What class of car will the Toyota FT-1 be and what engine will it have?
Despite rumors on the internet that the Toyota has a firm drivetrain picked out for the FT-1 Vision concept, Toyota has not yet said. The basic car is a coupe and rear drive. This we know. The rest is conjecture and unconfirmed rumor. However, we can pick apart some of the things that Toyota has said about the car to find some clues. The engine compartment has a fake engine cover in the photos, but just its size and layout also provides a clue.
What Toyota Has Said About the FT-1
In an early press release Toyota said the car is “heavily influenced by Toyota's long sports car tradition that includes vehicles such as 2000GT, Celica, Supra and most recently, FT-86 (Scion F-RS).” So if this is the inspiration, all evidence points to the FT-1 not being an Acura NSX or Nissan GT-R competitor. That would be a relief. About 14 crazy-rich people a decade buy those cars, and I am never going to be one of them. I have, however, owned a Supra and would consider one again. So I hope that the inspiration does predict the future.
In a later release Toyota made the inspiration of the designer more clear with this direct quote of Alex Shen, Calty’s Studio Chief Designer. Alex said, “Our team was heavily influenced by Toyota’s sports car past, especially Celica and Supra, and we sought to capture some of that history. It is an aggressive, track-focused sports car concept with a presence that has been amplified for shock and awe.”
This actually muddies the waters. Neither the Celica nor the Supra, nor the Celica Supra for that matter, were really track-focused cars. They were grand touring cars, and some of the best ever built, certainly in the top few for their generations. If the new FT-1 is to be “track-focused” it may not be a true GT, but harder-edged.
Past Engines, Current Engines, Actual Engines
The Celica always had a four cylinder engine. For a time, it was turbocharged, but those few cars sold terribly in the US market. The Supra was always an in-line 6-cylinder engine. Some were turbocharged, and those became legends. Compare a last-gen Supra to a BMW 435i; Rear-drive coupe with 2+2 seating, in-line turbo 3-liter six, 300HP (320 for the Supra). Why is everyone so impressed by the BMW? Toyota sold that car literally 20 years ago.
Currently, the F-RS as Toyota types it sometimes, has a boxer four-cylinder engine. It is the one let-down in the whole car. No torque. Don’t expect that blunder again. Toyota/Lexus also have a splendid 3.5-liter V6 that generates about 306 horsepower in cars like the IS 350 and coming RC 350. That would be a good engine for a car this size. However, that engine has been around a long time, and we suspect Toyota would prefer to move forward with smaller displacement, turbocharged engines.
The New NX 200t has a gem of a 2-liter turbocharged 4-cylinder. We drove it a few weeks back, and it was wonderfully smooth, powerful and compact. Toyota could already have built a hotter version of that engine with about 250 horsepower and 275 ft-lb of torque. That would move the smallish FT-1 down the road with authority and not threaten the dominance of the coming RC F.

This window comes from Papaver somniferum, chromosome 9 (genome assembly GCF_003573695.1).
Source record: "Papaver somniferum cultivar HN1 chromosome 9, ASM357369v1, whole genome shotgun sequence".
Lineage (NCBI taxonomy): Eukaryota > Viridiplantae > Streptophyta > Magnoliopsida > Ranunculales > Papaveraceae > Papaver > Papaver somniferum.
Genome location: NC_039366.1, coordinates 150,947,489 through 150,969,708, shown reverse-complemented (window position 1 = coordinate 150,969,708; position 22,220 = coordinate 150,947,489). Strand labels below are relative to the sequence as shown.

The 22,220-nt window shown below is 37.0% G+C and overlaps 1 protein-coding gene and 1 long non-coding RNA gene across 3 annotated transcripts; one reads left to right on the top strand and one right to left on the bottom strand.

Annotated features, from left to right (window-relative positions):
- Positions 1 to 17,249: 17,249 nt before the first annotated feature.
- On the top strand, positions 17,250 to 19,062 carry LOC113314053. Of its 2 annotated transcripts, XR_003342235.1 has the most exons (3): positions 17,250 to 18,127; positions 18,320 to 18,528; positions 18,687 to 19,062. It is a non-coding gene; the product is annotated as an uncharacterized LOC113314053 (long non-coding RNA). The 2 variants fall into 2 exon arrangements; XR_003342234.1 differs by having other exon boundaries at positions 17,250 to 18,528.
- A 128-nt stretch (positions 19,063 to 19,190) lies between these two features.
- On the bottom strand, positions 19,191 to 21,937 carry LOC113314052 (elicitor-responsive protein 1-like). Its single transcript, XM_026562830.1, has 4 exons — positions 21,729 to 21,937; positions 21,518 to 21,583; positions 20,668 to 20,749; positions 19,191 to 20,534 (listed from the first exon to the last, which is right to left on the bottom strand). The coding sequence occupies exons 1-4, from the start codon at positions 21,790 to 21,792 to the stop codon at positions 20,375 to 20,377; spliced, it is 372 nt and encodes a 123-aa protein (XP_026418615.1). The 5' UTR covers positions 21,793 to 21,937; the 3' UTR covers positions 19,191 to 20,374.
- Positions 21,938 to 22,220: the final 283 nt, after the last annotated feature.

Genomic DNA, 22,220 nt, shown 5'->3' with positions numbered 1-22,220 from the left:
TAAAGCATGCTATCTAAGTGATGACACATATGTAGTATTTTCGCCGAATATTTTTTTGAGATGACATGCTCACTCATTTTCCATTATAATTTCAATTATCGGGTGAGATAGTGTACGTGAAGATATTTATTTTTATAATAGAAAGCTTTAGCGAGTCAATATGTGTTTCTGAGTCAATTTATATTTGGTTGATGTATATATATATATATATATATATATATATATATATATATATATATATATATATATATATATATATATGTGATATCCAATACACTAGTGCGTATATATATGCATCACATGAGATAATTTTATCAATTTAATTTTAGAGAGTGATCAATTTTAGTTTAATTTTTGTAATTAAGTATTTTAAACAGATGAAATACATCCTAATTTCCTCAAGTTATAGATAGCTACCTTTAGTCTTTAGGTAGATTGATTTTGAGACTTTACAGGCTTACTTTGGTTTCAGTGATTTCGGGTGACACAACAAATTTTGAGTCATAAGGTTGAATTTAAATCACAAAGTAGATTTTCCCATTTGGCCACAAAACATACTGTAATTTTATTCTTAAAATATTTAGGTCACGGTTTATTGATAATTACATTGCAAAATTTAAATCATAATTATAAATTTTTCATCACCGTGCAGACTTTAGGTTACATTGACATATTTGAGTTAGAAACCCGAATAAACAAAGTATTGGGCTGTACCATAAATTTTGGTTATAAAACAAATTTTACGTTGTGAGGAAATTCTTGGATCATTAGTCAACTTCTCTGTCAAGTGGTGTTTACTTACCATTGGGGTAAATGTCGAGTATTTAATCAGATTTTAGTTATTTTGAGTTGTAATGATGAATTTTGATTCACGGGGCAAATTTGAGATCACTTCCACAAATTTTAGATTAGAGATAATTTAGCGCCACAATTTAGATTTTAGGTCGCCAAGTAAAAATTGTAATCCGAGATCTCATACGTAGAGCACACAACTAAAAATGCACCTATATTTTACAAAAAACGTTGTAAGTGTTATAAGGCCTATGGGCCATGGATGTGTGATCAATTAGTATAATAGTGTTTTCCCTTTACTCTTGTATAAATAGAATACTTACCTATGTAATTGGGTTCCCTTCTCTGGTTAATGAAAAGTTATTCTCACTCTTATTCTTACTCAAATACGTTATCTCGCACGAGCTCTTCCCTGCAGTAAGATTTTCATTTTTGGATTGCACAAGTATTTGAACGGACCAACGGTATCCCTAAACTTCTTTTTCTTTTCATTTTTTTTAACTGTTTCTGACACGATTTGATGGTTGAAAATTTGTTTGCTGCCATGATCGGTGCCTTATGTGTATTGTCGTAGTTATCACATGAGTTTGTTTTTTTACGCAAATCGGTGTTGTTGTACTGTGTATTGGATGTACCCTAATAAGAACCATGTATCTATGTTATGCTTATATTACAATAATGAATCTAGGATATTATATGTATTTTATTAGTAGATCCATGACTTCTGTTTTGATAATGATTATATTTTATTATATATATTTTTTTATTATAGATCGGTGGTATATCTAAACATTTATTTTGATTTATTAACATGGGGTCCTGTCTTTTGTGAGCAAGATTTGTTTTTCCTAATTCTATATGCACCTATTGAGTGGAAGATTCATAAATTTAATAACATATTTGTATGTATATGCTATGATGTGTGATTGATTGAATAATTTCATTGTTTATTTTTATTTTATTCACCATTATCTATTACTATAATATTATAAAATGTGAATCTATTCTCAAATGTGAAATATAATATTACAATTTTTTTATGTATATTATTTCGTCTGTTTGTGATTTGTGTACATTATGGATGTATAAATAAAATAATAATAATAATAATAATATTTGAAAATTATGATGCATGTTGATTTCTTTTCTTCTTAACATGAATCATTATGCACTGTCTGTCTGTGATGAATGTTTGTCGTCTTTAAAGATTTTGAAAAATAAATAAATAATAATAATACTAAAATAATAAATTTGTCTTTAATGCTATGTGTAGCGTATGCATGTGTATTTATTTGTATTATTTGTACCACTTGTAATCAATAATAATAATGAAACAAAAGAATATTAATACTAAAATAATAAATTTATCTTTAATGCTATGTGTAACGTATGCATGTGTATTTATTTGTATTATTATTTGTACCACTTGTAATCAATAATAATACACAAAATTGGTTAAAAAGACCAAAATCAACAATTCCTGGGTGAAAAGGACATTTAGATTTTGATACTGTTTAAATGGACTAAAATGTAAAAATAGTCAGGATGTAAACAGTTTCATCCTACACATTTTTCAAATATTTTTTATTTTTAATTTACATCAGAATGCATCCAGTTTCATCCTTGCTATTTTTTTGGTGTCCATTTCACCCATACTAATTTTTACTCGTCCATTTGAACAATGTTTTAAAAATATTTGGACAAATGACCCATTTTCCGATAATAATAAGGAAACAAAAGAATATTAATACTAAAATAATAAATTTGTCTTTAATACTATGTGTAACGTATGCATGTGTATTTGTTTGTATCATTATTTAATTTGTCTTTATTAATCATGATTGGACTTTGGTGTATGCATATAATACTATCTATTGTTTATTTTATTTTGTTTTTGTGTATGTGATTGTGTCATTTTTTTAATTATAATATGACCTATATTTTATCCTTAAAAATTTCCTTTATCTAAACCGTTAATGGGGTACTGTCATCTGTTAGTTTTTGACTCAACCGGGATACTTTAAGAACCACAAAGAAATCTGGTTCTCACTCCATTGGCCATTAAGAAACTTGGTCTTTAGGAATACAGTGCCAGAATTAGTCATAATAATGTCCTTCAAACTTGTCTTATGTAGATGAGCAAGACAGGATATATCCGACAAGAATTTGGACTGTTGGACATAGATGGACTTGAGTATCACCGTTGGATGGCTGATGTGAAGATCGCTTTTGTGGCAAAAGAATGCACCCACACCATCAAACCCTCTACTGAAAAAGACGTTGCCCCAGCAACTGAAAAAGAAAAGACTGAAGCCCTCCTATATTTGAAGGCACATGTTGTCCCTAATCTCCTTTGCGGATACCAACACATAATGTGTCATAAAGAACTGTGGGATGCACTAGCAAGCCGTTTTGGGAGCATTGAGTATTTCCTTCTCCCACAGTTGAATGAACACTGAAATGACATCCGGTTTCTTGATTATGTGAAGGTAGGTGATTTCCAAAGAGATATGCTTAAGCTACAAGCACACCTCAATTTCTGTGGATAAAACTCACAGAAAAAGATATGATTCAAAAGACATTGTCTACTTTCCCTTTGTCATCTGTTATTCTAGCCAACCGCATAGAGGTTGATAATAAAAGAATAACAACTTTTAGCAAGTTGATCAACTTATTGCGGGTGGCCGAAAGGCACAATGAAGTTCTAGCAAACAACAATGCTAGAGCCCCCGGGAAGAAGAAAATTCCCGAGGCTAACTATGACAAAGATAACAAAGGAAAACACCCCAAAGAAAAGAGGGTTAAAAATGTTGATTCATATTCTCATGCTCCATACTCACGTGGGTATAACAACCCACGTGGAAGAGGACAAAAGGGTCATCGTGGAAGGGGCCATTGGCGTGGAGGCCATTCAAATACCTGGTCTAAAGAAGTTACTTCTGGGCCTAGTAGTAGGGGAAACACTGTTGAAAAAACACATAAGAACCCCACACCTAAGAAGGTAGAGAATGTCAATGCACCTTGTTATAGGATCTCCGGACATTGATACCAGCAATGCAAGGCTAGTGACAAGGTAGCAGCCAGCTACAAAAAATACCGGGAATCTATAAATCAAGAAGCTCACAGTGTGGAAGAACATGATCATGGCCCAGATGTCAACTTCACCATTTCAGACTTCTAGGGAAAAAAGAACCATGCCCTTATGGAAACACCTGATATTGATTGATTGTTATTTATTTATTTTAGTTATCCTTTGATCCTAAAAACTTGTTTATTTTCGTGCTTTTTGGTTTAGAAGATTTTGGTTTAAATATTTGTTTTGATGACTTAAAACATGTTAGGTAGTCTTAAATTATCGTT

That leads up to the elephant in the room. Toyota has a kick-butt and take-names V8 with about 420 HP ready to go in the RC F. I will drive that car and engine in 2 weeks on a racetrack in NY. I say no way would Toyota drop that into the FT-1. Why compete with your own premium division?
Our Expert Panel Makes their Picks
Tim Esterdahl of TEC Creative Services, truck expert and occasional TN contributor, says it will be the NX engine. He says that the V8 is too much for the car. I can't argue his logic.
Aaron Turpen, founder of CarNewsCafe, Nissan expert and GT-R fan, says the easiest path for Toyota “…would be to take the engine out of the outgoing IS-F. That's a big V8 that would be perfect in this car. Other speculation would revolve around V6s in Toyota's stables and honestly, they have nothing to compete with the GT-R's bad boy right now.“ Aaron points out that there is a donor engine available for the prototype since an auto writer wrecked the press fleet IS F recently (not one of our team). Actually, there are two donors because I also witnessed another IS F be crashed by an auto writer on a racetrack.
Patrick Rall, Editor at Torque News, argued with Aaron about the possibility of a V8 (we all argue pretty much for the sake of it). Patrick says it could be a V8, but “…wouldn’t be surprised to see a big, boosted V6 similar to what the GTR uses...just not as potent.”
Author's Guess About Toyota FT-1 Engine
My guess is that Toyota needs this car to cost less than $50k. That is where the RC 350 will be priced. To come in under that price point, Toyota needs to either use one of its already built engines, or source it from another place where the engine has decent volume. My brain tells me it is the 2-liter turbo from the NX, but modified to produce about 250 HP. However, my heart says no. That long engine cover, starting so far back in the engine bay, makes me think back to the Supra. My heart says it will be an in-line six cylinder engine with a twin scroll turbo. I hope that it is an original design from Toyota, but I would not be shocked if the engine had some connection to BMW. I would however be heartbroken.
Toyota FT-1 stuns in graphite